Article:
The Leo History

(A Survive Baby Sumatran Orangutan Due Conflicts)

 Starting from a collaboration investigation between me, Sutanta Aditya as photojournalist together with the head of Non-Governmental Organization (NGO), The Sustainable Forest Advocacy (LEMBAHTARI), Sayed Zainal. As the data, through the google earth imagery observations, as well as direct observations in the special zone we have found the visual fact of the forest conversion functions to be a illegal palm oil plantations at the coordinates of Latitude N3°59.234′ and Longitude E98°1.627′ which known as the Gunung Leuser National Park (TNGL) area.

The daily life of a orphaned baby Sumatran orang-utan were seen inside the resident home as a pet.

 The fact of deforestation is a fact that factors in the continuity of conflict between humans and wildlife, namely the Sumatran orangutan (Pongo abelii), one of which is the history of an orphaned Sumatran orangutan baby nicknamed Leo. Leo was initially raised by hunters who intended to sell him into the hands of buyers, but was eventually handed over to the authorities with a persuasive system, in some area in Aceh Tamiang, Aceh province, Indonesia on 08 April 2016.

 Leo is handed over indirectly to the main individual to the community who becomes the liaison as a representative. In the visual testimony, Leo was seen in cardboard packaging before being cared for by a second party while waiting for help from the authorities. It is suspected that the orphaned baby orangutan never found a buyer from the hunters who intended to sell it. While waiting, the baby Sumatran orangutan finally experienced psychological and physical health problems which were in a critical stage or were malnourished.

Veterinarians carry out in-depth investigated medical check up to the an orphaned baby orang-utan in the quarantine of the Sumatran Orangutan Conservation Program (SOCP).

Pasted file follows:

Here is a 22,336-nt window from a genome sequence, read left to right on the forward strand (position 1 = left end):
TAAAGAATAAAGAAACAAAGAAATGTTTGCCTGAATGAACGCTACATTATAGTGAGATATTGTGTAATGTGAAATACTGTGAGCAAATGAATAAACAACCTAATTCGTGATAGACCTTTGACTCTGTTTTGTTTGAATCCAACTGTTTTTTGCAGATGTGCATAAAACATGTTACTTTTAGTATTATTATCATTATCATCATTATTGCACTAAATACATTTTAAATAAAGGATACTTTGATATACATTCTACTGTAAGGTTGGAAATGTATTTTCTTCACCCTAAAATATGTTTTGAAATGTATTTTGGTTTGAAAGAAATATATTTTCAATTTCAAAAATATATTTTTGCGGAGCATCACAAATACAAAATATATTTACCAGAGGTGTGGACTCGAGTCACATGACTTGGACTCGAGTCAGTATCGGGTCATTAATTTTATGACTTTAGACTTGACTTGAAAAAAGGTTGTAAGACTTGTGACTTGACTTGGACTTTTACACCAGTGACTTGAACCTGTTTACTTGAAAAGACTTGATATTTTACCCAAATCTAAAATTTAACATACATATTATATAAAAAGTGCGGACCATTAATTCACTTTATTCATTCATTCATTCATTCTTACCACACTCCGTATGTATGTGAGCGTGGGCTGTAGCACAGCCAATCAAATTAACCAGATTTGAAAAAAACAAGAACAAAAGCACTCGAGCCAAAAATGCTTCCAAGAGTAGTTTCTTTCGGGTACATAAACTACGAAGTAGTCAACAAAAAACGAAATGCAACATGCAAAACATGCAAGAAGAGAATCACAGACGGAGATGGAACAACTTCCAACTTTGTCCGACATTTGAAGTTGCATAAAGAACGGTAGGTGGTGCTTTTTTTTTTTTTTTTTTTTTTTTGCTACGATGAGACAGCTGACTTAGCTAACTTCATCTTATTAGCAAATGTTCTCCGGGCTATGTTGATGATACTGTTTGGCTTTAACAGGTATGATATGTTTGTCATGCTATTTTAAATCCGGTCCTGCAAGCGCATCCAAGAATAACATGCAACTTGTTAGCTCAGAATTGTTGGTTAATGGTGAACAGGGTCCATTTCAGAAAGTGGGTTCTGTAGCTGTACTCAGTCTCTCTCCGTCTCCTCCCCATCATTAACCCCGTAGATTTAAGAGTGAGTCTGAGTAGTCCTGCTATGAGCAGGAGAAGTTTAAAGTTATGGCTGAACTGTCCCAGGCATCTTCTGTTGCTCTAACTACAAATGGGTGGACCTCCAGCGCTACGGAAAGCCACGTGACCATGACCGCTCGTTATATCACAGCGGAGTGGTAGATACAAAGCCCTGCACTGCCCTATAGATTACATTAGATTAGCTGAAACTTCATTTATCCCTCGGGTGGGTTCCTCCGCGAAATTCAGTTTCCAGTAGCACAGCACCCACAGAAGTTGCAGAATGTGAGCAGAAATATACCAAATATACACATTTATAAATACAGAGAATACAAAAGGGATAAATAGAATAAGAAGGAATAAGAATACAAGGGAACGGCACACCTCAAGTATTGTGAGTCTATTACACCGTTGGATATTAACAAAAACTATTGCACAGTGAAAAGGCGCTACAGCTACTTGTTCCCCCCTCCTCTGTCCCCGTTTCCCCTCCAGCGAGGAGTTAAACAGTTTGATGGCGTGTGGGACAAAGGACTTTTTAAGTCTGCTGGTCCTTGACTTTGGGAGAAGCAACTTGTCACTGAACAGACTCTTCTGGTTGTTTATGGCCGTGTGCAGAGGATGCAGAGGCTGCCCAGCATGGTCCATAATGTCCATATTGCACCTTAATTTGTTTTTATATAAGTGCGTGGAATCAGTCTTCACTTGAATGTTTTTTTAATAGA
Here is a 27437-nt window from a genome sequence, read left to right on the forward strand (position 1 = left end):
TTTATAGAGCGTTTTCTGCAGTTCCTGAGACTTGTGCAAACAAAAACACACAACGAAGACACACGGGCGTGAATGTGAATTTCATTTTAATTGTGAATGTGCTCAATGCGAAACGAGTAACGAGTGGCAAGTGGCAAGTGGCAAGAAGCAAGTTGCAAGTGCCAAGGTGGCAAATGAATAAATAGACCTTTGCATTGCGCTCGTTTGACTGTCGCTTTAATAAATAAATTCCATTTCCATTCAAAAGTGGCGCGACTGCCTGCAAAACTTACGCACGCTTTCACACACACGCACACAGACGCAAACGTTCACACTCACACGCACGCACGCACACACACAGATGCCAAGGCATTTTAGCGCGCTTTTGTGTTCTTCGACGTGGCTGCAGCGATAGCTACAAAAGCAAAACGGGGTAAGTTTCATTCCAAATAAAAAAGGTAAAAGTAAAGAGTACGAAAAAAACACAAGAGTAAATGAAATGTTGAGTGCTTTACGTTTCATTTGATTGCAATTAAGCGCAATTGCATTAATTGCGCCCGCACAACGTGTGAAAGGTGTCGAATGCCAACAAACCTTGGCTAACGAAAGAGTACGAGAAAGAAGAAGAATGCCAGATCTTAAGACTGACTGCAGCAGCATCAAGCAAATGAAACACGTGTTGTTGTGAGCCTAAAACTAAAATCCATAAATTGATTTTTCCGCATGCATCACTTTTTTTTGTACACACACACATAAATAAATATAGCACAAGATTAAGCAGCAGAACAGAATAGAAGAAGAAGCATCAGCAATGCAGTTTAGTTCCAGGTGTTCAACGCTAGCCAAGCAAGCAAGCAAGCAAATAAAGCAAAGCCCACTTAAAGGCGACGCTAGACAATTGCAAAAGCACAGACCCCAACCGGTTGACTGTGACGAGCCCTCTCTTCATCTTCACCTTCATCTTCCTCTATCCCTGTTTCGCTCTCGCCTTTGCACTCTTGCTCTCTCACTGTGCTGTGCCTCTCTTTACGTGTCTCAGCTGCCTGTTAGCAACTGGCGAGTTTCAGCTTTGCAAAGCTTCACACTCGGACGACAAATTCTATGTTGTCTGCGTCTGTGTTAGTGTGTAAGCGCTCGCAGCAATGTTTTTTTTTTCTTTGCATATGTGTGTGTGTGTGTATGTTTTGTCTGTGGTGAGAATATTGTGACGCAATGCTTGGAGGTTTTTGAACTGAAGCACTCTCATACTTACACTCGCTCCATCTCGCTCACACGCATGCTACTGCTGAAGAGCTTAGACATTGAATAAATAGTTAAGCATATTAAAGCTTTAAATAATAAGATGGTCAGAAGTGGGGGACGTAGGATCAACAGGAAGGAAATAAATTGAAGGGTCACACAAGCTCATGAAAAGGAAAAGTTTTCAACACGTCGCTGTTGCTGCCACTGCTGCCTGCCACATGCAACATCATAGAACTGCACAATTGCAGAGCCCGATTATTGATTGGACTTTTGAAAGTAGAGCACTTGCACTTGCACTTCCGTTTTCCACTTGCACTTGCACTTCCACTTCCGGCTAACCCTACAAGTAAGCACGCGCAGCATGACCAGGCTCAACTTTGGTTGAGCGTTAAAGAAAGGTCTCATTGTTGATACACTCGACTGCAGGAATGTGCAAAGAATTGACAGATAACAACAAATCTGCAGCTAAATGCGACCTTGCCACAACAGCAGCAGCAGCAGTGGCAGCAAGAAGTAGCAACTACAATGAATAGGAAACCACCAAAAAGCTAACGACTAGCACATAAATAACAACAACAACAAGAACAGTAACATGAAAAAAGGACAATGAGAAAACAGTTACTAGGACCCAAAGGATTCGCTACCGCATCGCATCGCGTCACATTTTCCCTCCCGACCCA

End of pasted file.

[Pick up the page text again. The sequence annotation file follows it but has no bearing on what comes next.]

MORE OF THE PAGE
Having received this assurance, the Director of the Orangutan Information Center (OIC), Panut Hadisiswoyo, finally decided to evacuate the orangutan and provide initial medical assistance by the OIC team of veterinarians. Until it was handed over to quarantine from coordination with the Natural Resources Conservation Center of North Sumatra province, Indonesia.

 The prevalence process, conflict between humans and wild animals is still recognized as the cause of wild elephants, rhinos, tigers, and especially the Sumatran Orangutan which is an animal with a critically endangered population status around the Gunung Leuser National Park (TNGL) area as part of Indonesia which is the ‘lungs of the world’ besides the Amazon Forest.

A veterinarian carries a orphaned baby Sumatran orang-utan, that Leo to go to the reintroduction process after two years undergoing on rehabilitation period by the Sumatran Orangutan Conservation Program (SOCP). Leo is in the final stages of rescuing one of the hundreds of baby orangutan’s who are caught in the case of hunting and illegal wildlife trade, as a human and wildlife conflict case.

 This conclusion is based on the accumulation of data research by Non-Governmental Organizations (NGOs) that focus on problems and achieving solutions to the Sumatran Orangutan case, namely the Sumatran Orangutan Conservation Program (SOCP). It is known, as many as 20-25 Sumatran orangutans are orphaned every year, which stems from 370 cases since the SOCP quarantine was established in 2002. Assumingly, more than 40 orangutan babies received by SOCP for tendentious quarantine have been declared dead per year, explained Ian continued.

 “Accumulatively, it can be assumed that the majority of Sumatran orangutan babies have been abandoned by their mothers who were killed as a result of conflicts between wildlife and humans. For example, plantation workers who consider Sumatran orangutans to be pests that steal agricultural products. Then how about the whereabouts of the male from the endangered animal family when the conflict occurs?” said Ian.

 That environmental activist also assumes, one of the orphan baby Sumatran orangutan cases is also concluded male and the female inside a orangutan family were possibly killed. “In total, it is concluded that as many as 60 Sumatran orangutans disappear from wild habitats per year, which stems from the several Sumatran orangutan orphaned cases received by the SOCP quarantine,” said Ian Singleton.

 In total, there are 370 orphaned orangutan’s cases who are currently undergoing a rehabilitation program before being able to be released back into the wild. One of them is a 6 years old male Sumatran Orangutan who was given the semiotic name as Leo.

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